128. “Developers will get excited, then nobody will use it.
    Apple will come and make it usable, beautiful and portable.
    It is not the idea that counts, it’s the implementation.
    And we all know M$ always sucks at that!”

    Because of your last sentence I’m not sure whether you’re facetious or not.. but I think Media Center is more usable, beautiful and portable than Front Row. The Zune UI is also nicer than the iPod UI.

  129. And your holier than thou BS is tiresome.

    Hey, I agree. Tech rot bores even me. But if I had a blog, then my “holier than thou BS” would be a valuable conversation? Heck, every blogger slash pundit out there operates on “holier than thou BS”, and that’s the very fuel Scobleizer runs on, it’s just the Bay-Areaish “holier than thou BS”. My “holier than thou BS” runs more ‘will it play in Peoriaish’. Take as will.

    you’re way overly dependent on dashes

    Beyond guilty as charged, it works in Final Drafty dialogue-mode however. :)

    But I wouldn’t be so quick to knock those Average Joe’s, as they are CONSUMERS, the Mesh target market. But the classic “you don’t get it” is circular logic at it’s best, like a conspiracy theory where lack of evidence only proves it further, “you don’t get it” is a debate killer. And those “good ideas”, are little more than wishful thinking at this point. Possible, but not yet proven. And “good ideas” are nothing without “good implementations”.

    Why don’t you explain the “macroview” and compare .NET to the whole market.

    You expecting a book? Not taking that bait. It’s your argument, just saying comparing Win32/.Net ISP markets, says nothing about .NET Framework penetration or the scope of Java Enterprise developments etc. etc.

    doesn’t really matter much does it?

    Considering that without those 5,000 you wouldn’t have half of Hollywood and hardly any of Burbank, I’d say it matters. ;) Hollywood does have a lot of Final Cutters, but Burbank is almost all (still) Avid. And in true blogger-elitist-dogma, it’s not the SIZE of the audience, rather the INFLUENCE.

  130. And your holier than thou BS is tiresome.

    Hey, I agree. Tech rot bores even me. But if I had a blog, then my “holier than thou BS” would be a valuable conversation? Heck, every blogger slash pundit out there operates on “holier than thou BS”, and that’s the very fuel Scobleizer runs on, it’s just the Bay-Areaish “holier than thou BS”. My “holier than thou BS” runs more ‘will it play in Peoriaish’. Take as will.

    you’re way overly dependent on dashes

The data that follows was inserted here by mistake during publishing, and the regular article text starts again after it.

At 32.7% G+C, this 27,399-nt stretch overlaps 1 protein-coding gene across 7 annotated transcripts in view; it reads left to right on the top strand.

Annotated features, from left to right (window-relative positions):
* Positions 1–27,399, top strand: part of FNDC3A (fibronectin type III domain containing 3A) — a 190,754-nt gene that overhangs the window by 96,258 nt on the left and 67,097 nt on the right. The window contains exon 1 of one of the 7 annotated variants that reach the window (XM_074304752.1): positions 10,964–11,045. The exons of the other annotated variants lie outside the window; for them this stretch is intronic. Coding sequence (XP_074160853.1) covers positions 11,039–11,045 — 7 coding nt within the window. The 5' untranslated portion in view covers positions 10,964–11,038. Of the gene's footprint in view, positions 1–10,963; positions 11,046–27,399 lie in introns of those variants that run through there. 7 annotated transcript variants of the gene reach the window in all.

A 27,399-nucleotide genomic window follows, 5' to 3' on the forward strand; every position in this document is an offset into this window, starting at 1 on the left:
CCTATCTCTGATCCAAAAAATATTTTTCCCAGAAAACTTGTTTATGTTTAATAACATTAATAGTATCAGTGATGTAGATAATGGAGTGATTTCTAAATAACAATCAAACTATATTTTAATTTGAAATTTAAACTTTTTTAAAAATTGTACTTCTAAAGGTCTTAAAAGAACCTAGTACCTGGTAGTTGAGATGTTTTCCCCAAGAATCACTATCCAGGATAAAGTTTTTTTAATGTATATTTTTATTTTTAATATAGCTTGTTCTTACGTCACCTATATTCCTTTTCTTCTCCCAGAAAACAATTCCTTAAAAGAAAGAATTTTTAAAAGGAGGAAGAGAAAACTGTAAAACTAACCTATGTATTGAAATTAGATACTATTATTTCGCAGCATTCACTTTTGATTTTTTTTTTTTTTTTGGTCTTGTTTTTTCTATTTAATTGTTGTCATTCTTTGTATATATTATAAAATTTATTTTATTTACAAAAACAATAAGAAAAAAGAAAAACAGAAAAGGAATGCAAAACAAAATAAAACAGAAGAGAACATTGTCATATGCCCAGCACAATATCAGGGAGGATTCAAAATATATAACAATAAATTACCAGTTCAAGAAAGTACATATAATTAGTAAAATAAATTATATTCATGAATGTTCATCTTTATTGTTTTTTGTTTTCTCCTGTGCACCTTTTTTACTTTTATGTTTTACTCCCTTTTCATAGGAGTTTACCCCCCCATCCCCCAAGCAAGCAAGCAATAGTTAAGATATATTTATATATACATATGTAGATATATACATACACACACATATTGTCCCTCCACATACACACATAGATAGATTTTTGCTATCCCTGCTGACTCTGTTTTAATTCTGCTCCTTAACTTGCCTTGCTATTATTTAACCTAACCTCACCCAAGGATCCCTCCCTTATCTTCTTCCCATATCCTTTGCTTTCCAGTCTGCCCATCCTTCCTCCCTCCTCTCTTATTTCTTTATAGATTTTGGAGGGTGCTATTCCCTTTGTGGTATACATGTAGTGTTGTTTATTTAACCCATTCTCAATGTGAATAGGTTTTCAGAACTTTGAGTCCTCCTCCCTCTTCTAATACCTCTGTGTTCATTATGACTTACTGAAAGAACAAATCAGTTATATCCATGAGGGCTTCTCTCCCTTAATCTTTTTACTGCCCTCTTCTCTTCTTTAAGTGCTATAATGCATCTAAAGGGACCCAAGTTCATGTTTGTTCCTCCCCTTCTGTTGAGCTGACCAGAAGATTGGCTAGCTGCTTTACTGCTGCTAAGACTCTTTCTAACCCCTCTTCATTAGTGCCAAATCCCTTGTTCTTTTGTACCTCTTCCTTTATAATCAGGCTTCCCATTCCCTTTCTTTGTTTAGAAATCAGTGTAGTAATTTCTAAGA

Beyond guilty as charged, it works in Final Drafty dialogue-mode however. :)

    But I wouldn’t be so quick to knock those Average Joe’s, as they are CONSUMERS, the Mesh target market. But the classic “you don’t get it” is circular logic at it’s best, like a conspiracy theory where lack of evidence only proves it further, “you don’t get it” is a debate killer. And those “good ideas”, are little more than wishful thinking at this point. Possible, but not yet proven. And “good ideas” are nothing without “good implementations”.

    Why don’t you explain the “macroview” and compare .NET to the whole market.

    You expecting a book? Not taking that bait. It’s your argument, just saying comparing Win32/.Net ISP markets, says nothing about .NET Framework penetration or the scope of Java Enterprise developments etc. etc.

    doesn’t really matter much does it?

    Considering that without those 5,000 you wouldn’t have half of Hollywood and hardly any of Burbank, I’d say it matters. ;) Hollywood does have a lot of Final Cutters, but Burbank is almost all (still) Avid. And in true blogger-elitist-dogma, it’s not the SIZE of the audience, rather the INFLUENCE.

  131. Lets see the top 4 P2P applications of all times are Faroo P2P Search, MetaASO Mermaid Worldwide Multimedia Broadcast Systems, Emule P2P file sharing, Azureus BitTorrent P2P File Sharing

    None of these applications can be developed using the Live Mesh. Live Mesh is not open enough to allow the Open Source adopters to hook onto it. It is and will always be a closed source propeitary solution which will work only to further Microsoft’s commercial interests. What happened to the Free Software revolution?

    Live Mesh has a very heavy infrastructure behind it but it fails on so many counts that one cannot even think that it will succeed on the global scale. The problem lies in attempting to design a universal generic solution for everything and then failing miserably on all counts except some.

    As a developer I fail to see how I could use this?

  132. Lets see the top 4 P2P applications of all times are Faroo P2P Search, MetaASO Mermaid Worldwide Multimedia Broadcast Systems, Emule P2P file sharing, Azureus BitTorrent P2P File Sharing

    None of these applications can be developed using the Live Mesh. Live Mesh is not open enough to allow the Open Source adopters to hook onto it. It is and will always be a closed source propeitary solution which will work only to further Microsoft’s commercial interests. What happened to the Free Software revolution?

    Live Mesh has a very heavy infrastructure behind it but it fails on so many counts that one cannot even think that it will succeed on the global scale. The problem lies in attempting to design a universal generic solution for everything and then failing miserably on all counts except some.

    As a developer I fail to see how I could use this?